Studies by the National Council for the Evaluation of Social Development Policy (El Consejo Nacional de Evaluación de la Política de Desarrollo Social) indicate that 80% of indigenous Mexicans work in the informal economy. As a result, they do not have access to benefits like unemployment insurance or labor protections. Coronavirus lockdowns have also hindered activities in the informal sector, leading to a loss of vital income for survival. UN Women and UNESCO identify how this diminution of income disproportionately impacts the food security of indigenous single mothers. 

Closures exacerbate the already disproportionate access of indigenous women to the labor market compared to non-indigenous women. Only 26% of the former participate in some form of labor compared with 46% of the latter. Moreover, stay at home orders have increased the amount of unpaid, domestic labor with which indigenous women are tasked. Nearly 65% of indigenous women 12 years of age and older perform this uncompensated labor, compared with only 35.3% of indigenous men. Financial vulnerability is heightened by how even before the pandemic, indigenous individuals earned monthly wages 45.5% lower than non-indigenous individuals. Indigenous women earn less than their male counterparts, making 3,840 pesos ($171.30 USD) each month compared to males’ 4,155 pesos ($185.35 USD).  Indigenous communities are also more susceptible to financial burdens from medical treatment for COVID-19 and other health ailments. Approximately 82% of the non-indigenous population possesses social security, which provides healthcare, while over 77% of the indigenous population does not. Thus, the 69.5% of the indigenous population currently living in poverty is likely to increase due to COVID-19.

Resistance from Indigenous Communities

On May 11, amidst rising COVID-19 death rates and AMLO’s announcement of austerity measures, indigenous artisan women gathered outside the National Palace in Mexico City to protest for government assistance. Demands ranged from potable water to economic aid, as lockdowns have shut down the informal economy on which many of these women rely for income. Francisca de la Cruz, coordinator of the CAMI of Ometepec, in the state of Guerrero, reflected the demonstrators’ frustrated sentiment, stating that the government does not prioritize the problems of indigenous women. Global NGOs like Amnesty International rallied behind the rights of indigenous women during the pandemic, by releasing a letter template to send complaints about the suspended CAMI funding to Mexico’s Minister of Interior. AMLO’s failure to issue government assistance to indigenous communities, while simultaneously advancing construction on the Maya Train (Tren Maya) during the pandemic sparked additional unrest and civil resistance.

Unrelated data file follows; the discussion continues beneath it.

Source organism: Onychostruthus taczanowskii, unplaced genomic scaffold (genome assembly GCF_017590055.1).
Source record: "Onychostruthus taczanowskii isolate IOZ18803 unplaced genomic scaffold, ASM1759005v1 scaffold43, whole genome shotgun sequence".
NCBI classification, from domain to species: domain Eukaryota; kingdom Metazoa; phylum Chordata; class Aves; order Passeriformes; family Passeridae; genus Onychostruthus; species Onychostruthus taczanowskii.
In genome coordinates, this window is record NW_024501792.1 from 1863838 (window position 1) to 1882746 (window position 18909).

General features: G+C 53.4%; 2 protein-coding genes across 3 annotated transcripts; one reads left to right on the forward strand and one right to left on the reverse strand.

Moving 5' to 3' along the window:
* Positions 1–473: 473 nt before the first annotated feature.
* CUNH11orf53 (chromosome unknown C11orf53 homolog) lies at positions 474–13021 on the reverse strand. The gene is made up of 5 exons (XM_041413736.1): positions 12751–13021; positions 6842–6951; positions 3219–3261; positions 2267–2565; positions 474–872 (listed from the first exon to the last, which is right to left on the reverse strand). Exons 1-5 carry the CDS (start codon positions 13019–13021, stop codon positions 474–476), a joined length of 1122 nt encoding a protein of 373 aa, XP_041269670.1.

Indigenous artisan women protesting outside of the National Palace in Mexico City on May 11, 2020 to demand financial support during the COVID-19 pandemic. Photo: The Washington Post.
Indigenous artisan women protesting outside of the National Palace in Mexico City on May 11, 2020 to demand financial support during the COVID-19 pandemic. Photo: The Washington Post.

The Government’s Response 

President Andrés Manuel López Obrador (AMLO) announced COVID-19 austerity measures at the end of March, which included the indefinite suspension of the Indigenous Rights Program (Programa de Derechos Indígenas) budget. This program is managed by the National Institute of Indigenous Peoples (Instituto Nacional de los Pueblos Indígenas, INPI) and helps fund 35 Indigenous and Afro-Mexican Women’s Shelters (CAMIs). These spaces are often the only sources of legal and medical aid for indigenous and Afro-Mexican women. A third of the CAMIs were forced to shut down in May due to a lack of funding. They have since received only half of the 30 million pesos ($1,373,445 USD, approximately $25,000-40,000 USD per shelter) originally earmarked for them. The National Network of Shelters for Indigenous Women denounced the budget cuts for reducing the amount of resources available to women amidst increasing rates of domestic violence during COVID-19 lockdowns. According to Mexican federal authorities, the first three weeks of lockdown saw a 30-100% increase in violence against women.